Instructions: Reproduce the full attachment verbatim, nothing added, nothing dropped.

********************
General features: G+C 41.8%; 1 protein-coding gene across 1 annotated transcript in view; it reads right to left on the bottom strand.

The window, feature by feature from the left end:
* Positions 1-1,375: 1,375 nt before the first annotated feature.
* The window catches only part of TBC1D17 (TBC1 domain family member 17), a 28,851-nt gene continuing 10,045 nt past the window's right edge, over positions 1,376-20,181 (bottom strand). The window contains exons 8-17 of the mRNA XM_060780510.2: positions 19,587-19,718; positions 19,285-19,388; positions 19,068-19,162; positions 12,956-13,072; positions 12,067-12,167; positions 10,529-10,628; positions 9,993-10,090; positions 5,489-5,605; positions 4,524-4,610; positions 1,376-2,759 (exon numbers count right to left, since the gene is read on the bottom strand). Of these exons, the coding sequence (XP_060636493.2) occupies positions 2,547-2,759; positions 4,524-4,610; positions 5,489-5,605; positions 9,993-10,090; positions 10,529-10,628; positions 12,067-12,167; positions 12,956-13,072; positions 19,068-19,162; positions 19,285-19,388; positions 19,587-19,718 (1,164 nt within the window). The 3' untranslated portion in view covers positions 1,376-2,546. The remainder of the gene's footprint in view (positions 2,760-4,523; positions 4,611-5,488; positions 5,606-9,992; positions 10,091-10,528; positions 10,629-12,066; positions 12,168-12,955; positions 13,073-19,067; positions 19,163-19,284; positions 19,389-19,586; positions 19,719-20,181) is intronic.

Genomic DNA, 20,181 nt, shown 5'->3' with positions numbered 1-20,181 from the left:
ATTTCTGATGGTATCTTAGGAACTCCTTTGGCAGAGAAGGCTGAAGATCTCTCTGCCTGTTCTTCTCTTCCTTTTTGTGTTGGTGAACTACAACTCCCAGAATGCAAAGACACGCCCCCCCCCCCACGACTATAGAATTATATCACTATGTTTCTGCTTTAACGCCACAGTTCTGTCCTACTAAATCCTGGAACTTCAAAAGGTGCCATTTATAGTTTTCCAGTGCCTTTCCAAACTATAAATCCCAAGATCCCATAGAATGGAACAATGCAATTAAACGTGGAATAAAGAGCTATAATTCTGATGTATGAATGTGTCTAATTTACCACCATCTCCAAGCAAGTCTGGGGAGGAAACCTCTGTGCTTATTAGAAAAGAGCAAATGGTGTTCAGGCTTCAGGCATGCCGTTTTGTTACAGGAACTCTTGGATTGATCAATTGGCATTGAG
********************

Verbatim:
General features: G+C 41.8%; 1 protein-coding gene across 1 annotated transcript in view; it reads right to left on the bottom strand.

The window, feature by feature from the left end:
* Positions 1-1,375: 1,375 nt before the first annotated feature.
* The window catches only part of TBC1D17 (TBC1 domain family member 17), a 28,851-nt gene continuing 10,045 nt past the window's right edge, over positions 1,376-20,181 (bottom strand). The window contains exons 8-17 of the mRNA XM_060780510.2: positions 19,587-19,718; positions 19,285-19,388; positions 19,068-19,162; positions 12,956-13,072; positions 12,067-12,167; positions 10,529-10,628; positions 9,993-10,090; positions 5,489-5,605; positions 4,524-4,610; positions 1,376-2,759 (exon numbers count right to left, since the gene is read on the bottom strand). Of these exons, the coding sequence (XP_060636493.2) occupies positions 2,547-2,759; positions 4,524-4,610; positions 5,489-5,605; positions 9,993-10,090; positions 10,529-10,628; positions 12,067-12,167; positions 12,956-13,072; positions 19,068-19,162; positions 19,285-19,388; positions 19,587-19,718 (1,164 nt within the window). The 3' untranslated portion in view covers positions 1,376-2,546. The remainder of the gene's footprint in view (positions 2,760-4,523; positions 4,611-5,488; positions 5,606-9,992; positions 10,091-10,528; positions 10,629-12,066; positions 12,168-12,955; positions 13,073-19,067; positions 19,163-19,284; positions 19,389-19,586; positions 19,719-20,181) is intronic.

Genomic DNA, 20,181 nt, shown 5'->3' with positions numbered 1-20,181 from the left:
ATTTCTGATGGTATCTTAGGAACTCCTTTGGCAGAGAAGGCTGAAGATCTCTCTGCCTGTTCTTCTCTTCCTTTTTGTGTTGGTGAACTACAACTCCCAGAATGCAAAGACACGCCCCCCCCCCCACGACTATAGAATTATATCACTATGTTTCTGCTTTAACGCCACAGTTCTGTCCTACTAAATCCTGGAACTTCAAAAGGTGCCATTTATAGTTTTCCAGTGCCTTTCCAAACTATAAATCCCAAGATCCCATAGAATGGAACAATGCAATTAAACGTGGAATAAAGAGCTATAATTCTGATGTATGAATGTGTCTAATTTACCACCATCTCCAAGCAAGTCTGGGGAGGAAACCTCTGTGCTTATTAGAAAAGAGCAAATGGTGTTCAGGCTTCAGGCATGCCGTTTTGTTACAGGAACTCTTGGATTGATCAATTGGCATTGAG